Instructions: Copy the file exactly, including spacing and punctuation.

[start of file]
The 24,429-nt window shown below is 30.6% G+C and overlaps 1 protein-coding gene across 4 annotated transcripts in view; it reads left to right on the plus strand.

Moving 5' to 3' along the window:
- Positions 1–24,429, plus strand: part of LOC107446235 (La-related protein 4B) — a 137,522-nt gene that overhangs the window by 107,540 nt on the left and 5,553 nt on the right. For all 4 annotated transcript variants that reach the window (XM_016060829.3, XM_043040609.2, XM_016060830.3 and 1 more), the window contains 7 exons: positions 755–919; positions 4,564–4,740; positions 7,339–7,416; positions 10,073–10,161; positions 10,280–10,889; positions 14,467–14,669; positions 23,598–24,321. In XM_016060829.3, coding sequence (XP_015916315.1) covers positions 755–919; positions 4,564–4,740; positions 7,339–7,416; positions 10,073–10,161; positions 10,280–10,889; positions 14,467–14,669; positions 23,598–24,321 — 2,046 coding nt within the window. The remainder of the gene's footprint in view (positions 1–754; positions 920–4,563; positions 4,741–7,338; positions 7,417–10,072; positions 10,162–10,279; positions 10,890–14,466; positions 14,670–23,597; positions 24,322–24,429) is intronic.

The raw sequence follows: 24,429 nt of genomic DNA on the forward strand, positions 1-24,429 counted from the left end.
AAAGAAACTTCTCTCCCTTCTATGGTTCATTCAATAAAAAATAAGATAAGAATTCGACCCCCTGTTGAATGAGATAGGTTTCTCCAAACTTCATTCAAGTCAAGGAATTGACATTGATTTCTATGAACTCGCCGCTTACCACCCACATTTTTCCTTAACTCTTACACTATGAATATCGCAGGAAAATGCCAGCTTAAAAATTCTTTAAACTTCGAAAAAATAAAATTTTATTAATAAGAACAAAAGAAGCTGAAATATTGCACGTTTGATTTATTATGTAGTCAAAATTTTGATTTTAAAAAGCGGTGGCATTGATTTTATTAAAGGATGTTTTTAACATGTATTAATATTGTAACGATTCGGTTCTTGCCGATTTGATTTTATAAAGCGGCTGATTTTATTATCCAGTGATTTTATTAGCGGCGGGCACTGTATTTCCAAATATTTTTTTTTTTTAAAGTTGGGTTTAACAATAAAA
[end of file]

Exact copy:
The 24,429-nt window shown below is 30.6% G+C and overlaps 1 protein-coding gene across 4 annotated transcripts in view; it reads left to right on the plus strand.

Moving 5' to 3' along the window:
- Positions 1–24,429, plus strand: part of LOC107446235 (La-related protein 4B) — a 137,522-nt gene that overhangs the window by 107,540 nt on the left and 5,553 nt on the right. For all 4 annotated transcript variants that reach the window (XM_016060829.3, XM_043040609.2, XM_016060830.3 and 1 more), the window contains 7 exons: positions 755–919; positions 4,564–4,740; positions 7,339–7,416; positions 10,073–10,161; positions 10,280–10,889; positions 14,467–14,669; positions 23,598–24,321. In XM_016060829.3, coding sequence (XP_015916315.1) covers positions 755–919; positions 4,564–4,740; positions 7,339–7,416; positions 10,073–10,161; positions 10,280–10,889; positions 14,467–14,669; positions 23,598–24,321 — 2,046 coding nt within the window. The remainder of the gene's footprint in view (positions 1–754; positions 920–4,563; positions 4,741–7,338; positions 7,417–10,072; positions 10,162–10,279; positions 10,890–14,466; positions 14,670–23,597; positions 24,322–24,429) is intronic.

The raw sequence follows: 24,429 nt of genomic DNA on the forward strand, positions 1-24,429 counted from the left end.
AAAGAAACTTCTCTCCCTTCTATGGTTCATTCAATAAAAAATAAGATAAGAATTCGACCCCCTGTTGAATGAGATAGGTTTCTCCAAACTTCATTCAAGTCAAGGAATTGACATTGATTTCTATGAACTCGCCGCTTACCACCCACATTTTTCCTTAACTCTTACACTATGAATATCGCAGGAAAATGCCAGCTTAAAAATTCTTTAAACTTCGAAAAAATAAAATTTTATTAATAAGAACAAAAGAAGCTGAAATATTGCACGTTTGATTTATTATGTAGTCAAAATTTTGATTTTAAAAAGCGGTGGCATTGATTTTATTAAAGGATGTTTTTAACATGTATTAATATTGTAACGATTCGGTTCTTGCCGATTTGATTTTATAAAGCGGCTGATTTTATTATCCAGTGATTTTATTAGCGGCGGGCACTGTATTTCCAAATATTTTTTTTTTTTAAAGTTGGGTTTAACAATAAAA